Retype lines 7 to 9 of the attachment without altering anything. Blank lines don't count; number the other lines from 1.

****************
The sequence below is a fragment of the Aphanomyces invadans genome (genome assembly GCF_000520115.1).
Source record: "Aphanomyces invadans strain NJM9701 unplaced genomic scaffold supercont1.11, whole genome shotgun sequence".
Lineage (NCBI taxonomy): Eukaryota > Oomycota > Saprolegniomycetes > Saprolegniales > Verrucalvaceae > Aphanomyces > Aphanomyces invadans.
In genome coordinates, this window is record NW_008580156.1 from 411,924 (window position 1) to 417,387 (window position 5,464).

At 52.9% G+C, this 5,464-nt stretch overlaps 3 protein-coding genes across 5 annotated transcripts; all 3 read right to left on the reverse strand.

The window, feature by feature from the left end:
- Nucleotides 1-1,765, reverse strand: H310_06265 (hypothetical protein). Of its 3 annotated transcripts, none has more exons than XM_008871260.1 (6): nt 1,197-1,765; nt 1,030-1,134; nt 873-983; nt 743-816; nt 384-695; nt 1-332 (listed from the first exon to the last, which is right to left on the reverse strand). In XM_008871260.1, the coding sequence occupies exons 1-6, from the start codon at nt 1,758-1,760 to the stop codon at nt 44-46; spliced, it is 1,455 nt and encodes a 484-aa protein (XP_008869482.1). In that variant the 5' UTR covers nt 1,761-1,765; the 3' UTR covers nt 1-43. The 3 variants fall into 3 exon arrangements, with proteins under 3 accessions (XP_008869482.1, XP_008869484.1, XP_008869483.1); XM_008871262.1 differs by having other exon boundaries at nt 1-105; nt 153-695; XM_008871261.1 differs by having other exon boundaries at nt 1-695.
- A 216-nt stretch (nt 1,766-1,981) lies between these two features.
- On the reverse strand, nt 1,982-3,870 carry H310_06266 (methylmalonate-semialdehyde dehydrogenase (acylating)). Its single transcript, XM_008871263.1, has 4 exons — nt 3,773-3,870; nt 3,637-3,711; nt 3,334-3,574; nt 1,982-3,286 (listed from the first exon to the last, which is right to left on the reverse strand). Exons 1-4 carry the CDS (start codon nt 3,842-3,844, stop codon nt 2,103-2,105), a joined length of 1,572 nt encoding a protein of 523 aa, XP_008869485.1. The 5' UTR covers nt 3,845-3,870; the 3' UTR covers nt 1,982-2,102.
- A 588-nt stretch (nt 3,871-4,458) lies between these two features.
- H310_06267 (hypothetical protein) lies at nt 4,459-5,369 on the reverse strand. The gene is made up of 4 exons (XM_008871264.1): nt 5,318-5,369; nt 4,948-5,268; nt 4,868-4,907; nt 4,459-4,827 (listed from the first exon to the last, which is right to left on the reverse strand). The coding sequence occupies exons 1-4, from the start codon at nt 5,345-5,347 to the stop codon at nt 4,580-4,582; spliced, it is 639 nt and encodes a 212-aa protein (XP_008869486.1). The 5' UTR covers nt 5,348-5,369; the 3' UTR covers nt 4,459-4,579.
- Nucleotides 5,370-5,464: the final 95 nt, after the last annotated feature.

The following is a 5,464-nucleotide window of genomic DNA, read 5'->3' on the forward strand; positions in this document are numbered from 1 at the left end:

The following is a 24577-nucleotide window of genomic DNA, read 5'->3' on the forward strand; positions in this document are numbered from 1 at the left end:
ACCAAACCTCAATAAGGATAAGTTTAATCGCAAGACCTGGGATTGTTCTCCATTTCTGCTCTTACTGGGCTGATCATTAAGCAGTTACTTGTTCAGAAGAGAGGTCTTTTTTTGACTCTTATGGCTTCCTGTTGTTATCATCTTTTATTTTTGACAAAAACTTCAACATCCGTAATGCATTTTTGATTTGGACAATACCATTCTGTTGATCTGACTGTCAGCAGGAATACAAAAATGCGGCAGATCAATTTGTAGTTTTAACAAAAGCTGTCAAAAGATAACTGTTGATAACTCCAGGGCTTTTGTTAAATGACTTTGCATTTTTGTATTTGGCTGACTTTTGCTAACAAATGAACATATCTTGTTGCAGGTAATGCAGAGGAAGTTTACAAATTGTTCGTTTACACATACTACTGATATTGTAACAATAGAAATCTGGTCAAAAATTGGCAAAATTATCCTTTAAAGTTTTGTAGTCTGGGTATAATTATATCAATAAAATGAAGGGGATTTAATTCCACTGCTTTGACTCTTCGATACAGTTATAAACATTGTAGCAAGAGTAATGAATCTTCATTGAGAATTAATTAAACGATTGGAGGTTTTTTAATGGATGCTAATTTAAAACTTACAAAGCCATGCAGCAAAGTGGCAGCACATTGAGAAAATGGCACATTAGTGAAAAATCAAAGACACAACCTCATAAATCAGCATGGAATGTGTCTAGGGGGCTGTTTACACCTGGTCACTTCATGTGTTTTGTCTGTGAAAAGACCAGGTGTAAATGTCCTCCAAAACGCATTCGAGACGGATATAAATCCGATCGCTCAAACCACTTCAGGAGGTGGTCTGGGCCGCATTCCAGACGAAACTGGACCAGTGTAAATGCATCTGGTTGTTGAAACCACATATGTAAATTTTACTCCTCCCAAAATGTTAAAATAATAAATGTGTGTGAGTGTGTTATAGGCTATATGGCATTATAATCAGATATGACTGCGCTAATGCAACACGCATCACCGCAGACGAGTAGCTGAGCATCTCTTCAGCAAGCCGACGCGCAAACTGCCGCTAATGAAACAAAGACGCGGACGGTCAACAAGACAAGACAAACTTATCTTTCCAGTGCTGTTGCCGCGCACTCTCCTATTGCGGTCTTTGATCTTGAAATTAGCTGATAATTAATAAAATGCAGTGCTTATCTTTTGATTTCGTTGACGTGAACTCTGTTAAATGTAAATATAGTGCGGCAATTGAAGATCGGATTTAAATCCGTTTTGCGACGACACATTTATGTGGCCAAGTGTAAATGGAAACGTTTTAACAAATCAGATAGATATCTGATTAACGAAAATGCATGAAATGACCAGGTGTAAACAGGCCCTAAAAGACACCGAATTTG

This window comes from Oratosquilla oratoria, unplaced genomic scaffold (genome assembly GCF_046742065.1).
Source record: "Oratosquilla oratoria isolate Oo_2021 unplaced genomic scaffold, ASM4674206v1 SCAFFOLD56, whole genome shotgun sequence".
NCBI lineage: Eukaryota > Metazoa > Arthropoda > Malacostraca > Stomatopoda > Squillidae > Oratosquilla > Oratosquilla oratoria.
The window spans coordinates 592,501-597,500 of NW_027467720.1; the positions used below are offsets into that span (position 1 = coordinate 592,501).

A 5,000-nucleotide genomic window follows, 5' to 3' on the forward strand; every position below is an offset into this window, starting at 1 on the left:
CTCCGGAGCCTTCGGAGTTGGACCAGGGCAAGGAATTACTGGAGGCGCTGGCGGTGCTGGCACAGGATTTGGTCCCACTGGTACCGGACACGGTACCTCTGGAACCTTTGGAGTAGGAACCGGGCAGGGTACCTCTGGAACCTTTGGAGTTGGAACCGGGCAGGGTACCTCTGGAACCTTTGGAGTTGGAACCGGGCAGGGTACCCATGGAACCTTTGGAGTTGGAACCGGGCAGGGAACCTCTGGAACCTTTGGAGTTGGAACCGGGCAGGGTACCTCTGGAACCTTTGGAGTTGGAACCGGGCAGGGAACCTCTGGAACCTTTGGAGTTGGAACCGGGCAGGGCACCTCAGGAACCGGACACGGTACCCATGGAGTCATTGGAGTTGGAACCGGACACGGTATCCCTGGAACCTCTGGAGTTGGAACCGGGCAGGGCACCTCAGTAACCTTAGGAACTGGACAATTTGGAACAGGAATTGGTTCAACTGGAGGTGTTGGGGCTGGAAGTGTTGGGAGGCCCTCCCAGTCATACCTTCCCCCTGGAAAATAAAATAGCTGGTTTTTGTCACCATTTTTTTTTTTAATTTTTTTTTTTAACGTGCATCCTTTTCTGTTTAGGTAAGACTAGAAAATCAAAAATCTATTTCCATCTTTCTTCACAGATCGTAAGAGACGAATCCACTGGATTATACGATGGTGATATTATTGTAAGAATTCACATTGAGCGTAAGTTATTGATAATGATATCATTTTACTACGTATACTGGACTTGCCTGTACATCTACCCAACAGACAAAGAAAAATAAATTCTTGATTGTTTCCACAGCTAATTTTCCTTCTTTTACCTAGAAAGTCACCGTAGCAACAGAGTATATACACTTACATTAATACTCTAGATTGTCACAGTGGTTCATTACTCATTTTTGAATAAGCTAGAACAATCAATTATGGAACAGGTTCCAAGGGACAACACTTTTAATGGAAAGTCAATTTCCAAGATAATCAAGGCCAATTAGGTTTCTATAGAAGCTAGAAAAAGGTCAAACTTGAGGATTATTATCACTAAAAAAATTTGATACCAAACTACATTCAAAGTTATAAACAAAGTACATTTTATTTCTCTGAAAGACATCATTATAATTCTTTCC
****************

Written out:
- Nucleotides 1-1,765, reverse strand: H310_06265 (hypothetical protein). Of its 3 annotated transcripts, none has more exons than XM_008871260.1 (6): nt 1,197-1,765; nt 1,030-1,134; nt 873-983; nt 743-816; nt 384-695; nt 1-332 (listed from the first exon to the last, which is right to left on the reverse strand). In XM_008871260.1, the coding sequence occupies exons 1-6, from the start codon at nt 1,758-1,760 to the stop codon at nt 44-46; spliced, it is 1,455 nt and encodes a 484-aa protein (XP_008869482.1). In that variant the 5' UTR covers nt 1,761-1,765; the 3' UTR covers nt 1-43. The 3 variants fall into 3 exon arrangements, with proteins under 3 accessions (XP_008869482.1, XP_008869484.1, XP_008869483.1); XM_008871262.1 differs by having other exon boundaries at nt 1-105; nt 153-695; XM_008871261.1 differs by having other exon boundaries at nt 1-695.
- A 216-nt stretch (nt 1,766-1,981) lies between these two features.
- On the reverse strand, nt 1,982-3,870 carry H310_06266 (methylmalonate-semialdehyde dehydrogenase (acylating)). Its single transcript, XM_008871263.1, has 4 exons — nt 3,773-3,870; nt 3,637-3,711; nt 3,334-3,574; nt 1,982-3,286 (listed from the first exon to the last, which is right to left on the reverse strand). Exons 1-4 carry the CDS (start codon nt 3,842-3,844, stop codon nt 2,103-2,105), a joined length of 1,572 nt encoding a protein of 523 aa, XP_008869485.1. The 5' UTR covers nt 3,845-3,870; the 3' UTR covers nt 1,982-2,102.